A distinction between resident and recruited macrophages is recognized in the literature(33, 34). We examined the tissue-bed specificity of norepinephrine-mediated modulations in macrophage phagocytosis by comparing wound and splenic macrophages isolated from the same animals at the same time point. We observed that, at baseline, splenic macrophages demonstrate lower phagocytic efficiency than wound macrophages. Additionally, norepinephrine did not alter phagocytosis by splenic macrophages from wounded animals. The underlying reasons for tissue-bed variation in macrophage responsiveness are unclear and multiple possibilities exist. Alterations in surface receptor expression during the process of monocyte to macrophage differentiation may result in varied phagocytic ability of macrophage populations in different anatomic sites(35). Evidence for this theory includes data that appearance of αVβ3 integrin on the surface of cells is temporally connected to their transition from monocytes to macrophages in vitro, and this parallels the appearance of phagocytic capacity(36). Another possibility is that wound macrophages represent a subset of monocytic cells that are able to respond to norepinephrine, and that splenic macrophages with this ability have been mobilized from the spleen to the site of injury(37). The activation state of macrophages is influenced by changes in the wound microenvironment, and may result in alterations of phagocytic capacity as well(38). Additionally, alterations in relative density of α- and β-adrenoreceptors on the macrophage surface could contribute to the observed differences(39), but this concept has not been adequately explored in the literature.
Further evidence for the concept of tissue bed specificity of the macrophage response comes from studies of splenic, peritoneal and alveolar macrophages. Examination of catecholamine influence on phagocytosis by splenic macrophages reveals findings both complementary to and conflicting with ours(21). These investigators demonstrated a suppression of both percent phagocytosis and phagocytic efficiency in splenic macrophages isolated from animals that had experienced restraint stress. Additionally, in vitro norepinephrine treatment of splenic macrophages from unrestrained animals demonstrated a dose-response relationship, with enhancement of phagocytosis seen with low doses (10−11-10−15 M) and suppression seen with higher doses (10−5-10−7 M). These responses were abrogated by β-adrenergic blockade but were independent of α-adrenergic blockade. In contrast, previous studies of the role of catecholamines in modulating phagocytosis by peritoneal macrophages demonstrated a β-adrenoreceptor dependent enhancement of phagocytosis from doses of norepinephrine in the 10−5-10−4 M range(20, 30).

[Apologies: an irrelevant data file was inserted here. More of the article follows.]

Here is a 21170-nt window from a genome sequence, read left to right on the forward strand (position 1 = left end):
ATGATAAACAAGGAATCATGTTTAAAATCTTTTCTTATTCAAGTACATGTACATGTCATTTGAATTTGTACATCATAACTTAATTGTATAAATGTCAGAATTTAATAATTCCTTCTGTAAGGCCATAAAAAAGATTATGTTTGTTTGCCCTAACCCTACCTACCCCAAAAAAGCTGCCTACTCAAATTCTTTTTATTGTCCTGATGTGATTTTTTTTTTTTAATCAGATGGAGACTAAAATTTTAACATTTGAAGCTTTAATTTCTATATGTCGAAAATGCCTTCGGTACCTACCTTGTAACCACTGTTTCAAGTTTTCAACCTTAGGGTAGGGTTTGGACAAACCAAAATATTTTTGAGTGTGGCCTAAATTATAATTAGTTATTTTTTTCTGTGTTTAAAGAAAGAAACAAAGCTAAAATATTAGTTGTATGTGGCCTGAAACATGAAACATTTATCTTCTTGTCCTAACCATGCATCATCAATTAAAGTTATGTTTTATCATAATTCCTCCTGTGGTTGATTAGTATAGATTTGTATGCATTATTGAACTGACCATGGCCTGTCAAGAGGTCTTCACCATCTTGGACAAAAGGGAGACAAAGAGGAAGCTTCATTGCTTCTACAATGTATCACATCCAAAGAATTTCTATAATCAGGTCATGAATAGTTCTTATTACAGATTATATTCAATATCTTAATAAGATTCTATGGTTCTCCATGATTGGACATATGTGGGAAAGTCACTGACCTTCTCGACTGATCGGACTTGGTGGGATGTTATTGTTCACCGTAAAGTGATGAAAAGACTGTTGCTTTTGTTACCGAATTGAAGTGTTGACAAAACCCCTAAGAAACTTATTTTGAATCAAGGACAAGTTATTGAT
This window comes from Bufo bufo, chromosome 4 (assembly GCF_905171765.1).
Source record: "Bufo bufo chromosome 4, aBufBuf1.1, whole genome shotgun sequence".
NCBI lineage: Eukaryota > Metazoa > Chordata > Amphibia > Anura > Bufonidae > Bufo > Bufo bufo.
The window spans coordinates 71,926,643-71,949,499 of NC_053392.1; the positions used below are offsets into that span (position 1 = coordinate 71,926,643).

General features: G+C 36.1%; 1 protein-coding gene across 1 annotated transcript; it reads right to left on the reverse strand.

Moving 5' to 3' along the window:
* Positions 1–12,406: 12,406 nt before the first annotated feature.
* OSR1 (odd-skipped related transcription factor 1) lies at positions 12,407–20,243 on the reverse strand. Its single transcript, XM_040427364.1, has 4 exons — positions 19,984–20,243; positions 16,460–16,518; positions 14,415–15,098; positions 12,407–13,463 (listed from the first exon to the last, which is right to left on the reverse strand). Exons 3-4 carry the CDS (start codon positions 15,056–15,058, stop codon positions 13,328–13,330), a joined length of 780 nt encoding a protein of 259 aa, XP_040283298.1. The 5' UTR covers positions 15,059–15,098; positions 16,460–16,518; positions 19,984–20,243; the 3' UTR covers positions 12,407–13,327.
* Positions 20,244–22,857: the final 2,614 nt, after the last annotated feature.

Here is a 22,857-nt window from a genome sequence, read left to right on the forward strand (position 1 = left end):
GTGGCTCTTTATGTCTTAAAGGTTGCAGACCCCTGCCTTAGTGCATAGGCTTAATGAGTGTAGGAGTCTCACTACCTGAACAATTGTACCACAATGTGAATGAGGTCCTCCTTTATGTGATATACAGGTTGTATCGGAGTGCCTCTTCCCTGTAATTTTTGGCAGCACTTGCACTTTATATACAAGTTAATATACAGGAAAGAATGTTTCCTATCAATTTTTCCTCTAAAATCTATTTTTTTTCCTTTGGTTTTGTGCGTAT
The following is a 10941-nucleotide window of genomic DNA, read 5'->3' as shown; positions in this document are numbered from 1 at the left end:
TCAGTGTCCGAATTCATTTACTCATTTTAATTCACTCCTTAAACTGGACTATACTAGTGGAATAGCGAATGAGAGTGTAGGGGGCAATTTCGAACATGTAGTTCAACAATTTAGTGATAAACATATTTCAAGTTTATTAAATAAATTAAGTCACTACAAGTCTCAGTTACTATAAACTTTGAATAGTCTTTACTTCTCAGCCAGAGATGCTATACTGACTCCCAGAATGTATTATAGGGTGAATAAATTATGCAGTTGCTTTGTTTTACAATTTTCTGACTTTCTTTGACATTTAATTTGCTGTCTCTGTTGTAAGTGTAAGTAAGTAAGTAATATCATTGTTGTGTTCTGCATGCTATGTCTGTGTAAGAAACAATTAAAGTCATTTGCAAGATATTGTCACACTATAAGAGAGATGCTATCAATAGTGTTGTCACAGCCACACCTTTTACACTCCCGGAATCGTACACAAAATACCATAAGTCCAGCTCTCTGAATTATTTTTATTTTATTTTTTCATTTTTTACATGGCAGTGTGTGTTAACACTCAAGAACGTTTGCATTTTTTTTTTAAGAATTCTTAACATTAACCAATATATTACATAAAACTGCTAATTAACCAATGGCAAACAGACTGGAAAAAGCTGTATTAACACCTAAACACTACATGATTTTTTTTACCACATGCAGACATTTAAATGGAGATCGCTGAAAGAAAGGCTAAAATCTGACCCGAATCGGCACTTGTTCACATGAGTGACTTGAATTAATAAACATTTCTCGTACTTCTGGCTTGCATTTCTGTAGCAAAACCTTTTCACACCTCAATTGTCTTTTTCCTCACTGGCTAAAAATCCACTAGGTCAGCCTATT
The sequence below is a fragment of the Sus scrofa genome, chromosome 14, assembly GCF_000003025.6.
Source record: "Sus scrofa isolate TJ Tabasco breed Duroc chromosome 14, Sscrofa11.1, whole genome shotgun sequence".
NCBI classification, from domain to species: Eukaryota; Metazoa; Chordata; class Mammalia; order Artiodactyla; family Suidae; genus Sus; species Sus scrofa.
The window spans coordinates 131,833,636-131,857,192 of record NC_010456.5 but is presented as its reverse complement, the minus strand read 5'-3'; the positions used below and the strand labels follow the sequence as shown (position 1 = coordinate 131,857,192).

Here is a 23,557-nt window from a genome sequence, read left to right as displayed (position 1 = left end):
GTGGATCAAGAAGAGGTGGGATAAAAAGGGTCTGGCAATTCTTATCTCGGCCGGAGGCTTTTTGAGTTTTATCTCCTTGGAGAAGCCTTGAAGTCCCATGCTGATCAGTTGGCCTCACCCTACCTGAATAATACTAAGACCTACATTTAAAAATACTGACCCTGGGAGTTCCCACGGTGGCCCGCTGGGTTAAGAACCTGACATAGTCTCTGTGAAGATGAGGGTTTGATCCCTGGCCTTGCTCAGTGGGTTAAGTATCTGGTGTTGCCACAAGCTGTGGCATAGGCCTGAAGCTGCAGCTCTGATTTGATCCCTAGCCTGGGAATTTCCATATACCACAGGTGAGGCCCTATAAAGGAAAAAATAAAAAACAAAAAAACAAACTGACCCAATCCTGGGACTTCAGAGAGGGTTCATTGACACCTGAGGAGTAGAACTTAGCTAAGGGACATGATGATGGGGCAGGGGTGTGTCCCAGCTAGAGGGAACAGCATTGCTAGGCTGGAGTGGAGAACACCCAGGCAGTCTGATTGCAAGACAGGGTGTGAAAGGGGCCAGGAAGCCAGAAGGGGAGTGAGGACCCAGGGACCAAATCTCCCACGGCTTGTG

Studies of alveolar macrophages have demonstrated predominantly inhibitory effects of cAMP on phagocytosis, generation of reactive oxygen intermediates and the production of inflammatory cytokines(40, 41). More recently, investigation of the modulation of alveolar macrophage function has revealed differential roles for protein kinase A (PKA) and exchange protein directly activated by cAMP-1 (Epac-1), the downstream targets of cAMP(19). Specifically, suppression of phagocytosis appears to be mediated by Epac-1, but not PKA. The reverse is true of alveolar macrophage production of pro-inflammatory mediators, such as leukotriene B4 and TNF-α, which appears to be suppressed by PKA activation. In our study, suppression of phagocytic efficiency was observed with direct elevation of intracellular cAMP and a complete reversal of norepinephrine-mediated suppression was seen with PKA blockade. This would appear to point away from a role for Epac-1 in norepinephrine-mediated changes in phagocytosis by wound macrophages.
Taken as a whole, our results and those of other groups indicate a definite role for norepinephrine in the modulation of phagocytosis and phagocytic efficiency by macrophages. While heterogeneity in specific tissue-bed responses is present, the fundamental mechanisms involved include stimulation of either α- or β-adrenoreceptors followed by intracellular signaling via cAMP and its dependent protein kinases. Further evaluation of downstream changes in the gene transcription as a potential final common pathway for alterations in phagocytosis is warranted. These results reinforce the concept of norepinephrine and its intracellular signaling mediators as potential therapeutic targets in the manipulation of innate immunity.
Support: NIH T32-GM08750 (AG), R01-GM42577 (RLG), R01-GM55238 (LAD), Dr. Ralph and Marion C. Falk Medical Research Trust (AG, RLG, LAD)
Portions of this manuscript were or will be presented at:
Publisher's Disclaimer: This is a PDF file of an unedited manuscript that has been accepted for publication. As a service to our customers we are providing this early version of the manuscript. The manuscript will undergo copyediting, typesetting, and review of the resulting proof before it is published in its final citable form. Please note that during the production process errors may be discovered which could affect the content, and all legal disclaimers that apply to the journal pertain.